The Hotham River


The Hotham River has been home to the local Aboriginal Nyoongar people for 40,000 years. The first European to explore it was Thomas Bannister in 1830 and it was named after the British Commander-in-Chief of the Mediterranean Fleet, Admiral Sir Henry Hotham (1777-1833), by Governor Stirling.

The Hotham River is one of the major tributaries of the Murray River in Western Australia. It is about 160 kilometres long with its upper reaches being the Hotham River North, which begins in the Darling Range and joins the Hotham at its crossing of the Great Southern Highway near Popanyinning.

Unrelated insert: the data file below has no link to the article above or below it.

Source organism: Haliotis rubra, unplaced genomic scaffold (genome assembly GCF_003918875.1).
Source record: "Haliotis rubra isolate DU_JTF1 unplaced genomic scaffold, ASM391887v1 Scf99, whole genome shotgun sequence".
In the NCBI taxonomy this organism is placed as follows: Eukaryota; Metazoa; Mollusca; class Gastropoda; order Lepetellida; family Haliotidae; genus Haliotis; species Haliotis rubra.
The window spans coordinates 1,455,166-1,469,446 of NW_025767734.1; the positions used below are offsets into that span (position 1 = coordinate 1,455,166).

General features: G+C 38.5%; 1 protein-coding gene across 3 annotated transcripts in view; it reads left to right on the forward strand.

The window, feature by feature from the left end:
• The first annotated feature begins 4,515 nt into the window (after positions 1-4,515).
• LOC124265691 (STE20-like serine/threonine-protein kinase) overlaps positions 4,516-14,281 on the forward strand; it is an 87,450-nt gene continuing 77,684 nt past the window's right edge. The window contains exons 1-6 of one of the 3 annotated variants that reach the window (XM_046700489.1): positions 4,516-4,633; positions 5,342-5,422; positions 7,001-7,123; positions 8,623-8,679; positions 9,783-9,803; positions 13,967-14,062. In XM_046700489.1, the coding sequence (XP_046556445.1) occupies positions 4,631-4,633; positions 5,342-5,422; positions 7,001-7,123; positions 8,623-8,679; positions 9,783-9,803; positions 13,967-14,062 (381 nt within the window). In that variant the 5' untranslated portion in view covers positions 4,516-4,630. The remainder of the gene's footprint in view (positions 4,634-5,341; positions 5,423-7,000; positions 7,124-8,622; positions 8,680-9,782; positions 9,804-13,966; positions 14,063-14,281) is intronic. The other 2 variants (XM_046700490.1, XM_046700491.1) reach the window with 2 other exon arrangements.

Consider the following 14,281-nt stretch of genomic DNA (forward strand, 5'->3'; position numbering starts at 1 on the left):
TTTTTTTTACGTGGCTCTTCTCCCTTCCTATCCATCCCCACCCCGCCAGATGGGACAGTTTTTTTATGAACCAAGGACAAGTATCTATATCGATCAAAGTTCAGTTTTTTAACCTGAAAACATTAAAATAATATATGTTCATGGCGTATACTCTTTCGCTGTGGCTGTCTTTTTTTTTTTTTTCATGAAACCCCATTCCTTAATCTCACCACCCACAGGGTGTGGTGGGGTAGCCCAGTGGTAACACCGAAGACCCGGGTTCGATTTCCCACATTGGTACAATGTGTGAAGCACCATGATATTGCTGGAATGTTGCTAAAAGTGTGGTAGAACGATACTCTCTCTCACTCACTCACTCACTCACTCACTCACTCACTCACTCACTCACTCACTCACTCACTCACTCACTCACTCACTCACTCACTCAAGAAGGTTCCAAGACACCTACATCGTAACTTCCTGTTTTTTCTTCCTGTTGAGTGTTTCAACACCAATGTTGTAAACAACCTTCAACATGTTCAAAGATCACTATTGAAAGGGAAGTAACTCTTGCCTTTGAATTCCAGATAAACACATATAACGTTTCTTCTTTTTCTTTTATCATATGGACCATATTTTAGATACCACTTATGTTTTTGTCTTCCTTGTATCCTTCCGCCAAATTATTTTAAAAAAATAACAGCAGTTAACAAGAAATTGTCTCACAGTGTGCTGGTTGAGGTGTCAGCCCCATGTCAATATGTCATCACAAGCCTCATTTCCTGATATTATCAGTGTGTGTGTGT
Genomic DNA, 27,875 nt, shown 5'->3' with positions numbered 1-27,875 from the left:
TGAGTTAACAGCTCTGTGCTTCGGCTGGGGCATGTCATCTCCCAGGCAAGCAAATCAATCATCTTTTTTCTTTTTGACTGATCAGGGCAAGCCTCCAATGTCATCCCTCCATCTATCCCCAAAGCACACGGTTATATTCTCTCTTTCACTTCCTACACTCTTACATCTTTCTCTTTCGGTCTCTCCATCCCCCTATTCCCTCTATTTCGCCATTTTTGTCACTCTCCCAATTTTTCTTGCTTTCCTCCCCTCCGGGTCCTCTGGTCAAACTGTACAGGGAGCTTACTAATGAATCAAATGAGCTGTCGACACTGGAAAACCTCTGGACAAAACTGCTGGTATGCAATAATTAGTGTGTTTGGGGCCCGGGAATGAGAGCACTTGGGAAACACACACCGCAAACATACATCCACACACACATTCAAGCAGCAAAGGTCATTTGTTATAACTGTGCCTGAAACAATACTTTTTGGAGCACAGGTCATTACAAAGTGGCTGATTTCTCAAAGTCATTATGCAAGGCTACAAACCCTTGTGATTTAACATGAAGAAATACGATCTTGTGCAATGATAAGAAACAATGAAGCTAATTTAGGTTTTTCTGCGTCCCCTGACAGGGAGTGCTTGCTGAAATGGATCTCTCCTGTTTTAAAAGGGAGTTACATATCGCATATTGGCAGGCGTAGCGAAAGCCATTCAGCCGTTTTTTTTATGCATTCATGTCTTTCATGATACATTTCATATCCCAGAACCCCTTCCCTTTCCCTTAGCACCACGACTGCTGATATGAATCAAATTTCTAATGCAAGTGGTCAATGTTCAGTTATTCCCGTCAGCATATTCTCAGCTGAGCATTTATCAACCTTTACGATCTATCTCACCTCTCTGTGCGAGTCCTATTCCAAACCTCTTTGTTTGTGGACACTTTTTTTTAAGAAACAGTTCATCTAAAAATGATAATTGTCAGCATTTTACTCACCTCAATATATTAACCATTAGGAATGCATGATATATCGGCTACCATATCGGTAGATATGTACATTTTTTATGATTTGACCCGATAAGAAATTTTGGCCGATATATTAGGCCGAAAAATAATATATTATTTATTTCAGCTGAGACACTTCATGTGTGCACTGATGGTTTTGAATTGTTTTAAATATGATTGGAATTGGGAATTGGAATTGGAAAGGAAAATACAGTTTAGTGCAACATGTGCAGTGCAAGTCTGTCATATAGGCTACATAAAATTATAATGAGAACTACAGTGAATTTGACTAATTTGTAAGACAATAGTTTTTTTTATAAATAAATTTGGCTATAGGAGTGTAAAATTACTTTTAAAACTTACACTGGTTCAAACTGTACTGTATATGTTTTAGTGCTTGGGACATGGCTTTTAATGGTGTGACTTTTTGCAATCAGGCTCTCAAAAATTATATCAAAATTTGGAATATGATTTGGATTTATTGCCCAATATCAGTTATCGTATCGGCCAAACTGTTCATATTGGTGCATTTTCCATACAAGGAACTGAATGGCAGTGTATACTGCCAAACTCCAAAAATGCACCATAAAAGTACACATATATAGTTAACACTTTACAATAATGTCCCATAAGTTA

A 15 kilometres long southern tributary, Hotham River South begins near Cuballing and flows generally northerly before joining the Hotham near Yornaning. From Narrogin, the merged river flows in a northerly direction through the Cuballing district and Dryandra Woodland before heading west through Wandering and Boddington.

The river joins the Williams River near Mount Saddleback, just south west of the Boddington township.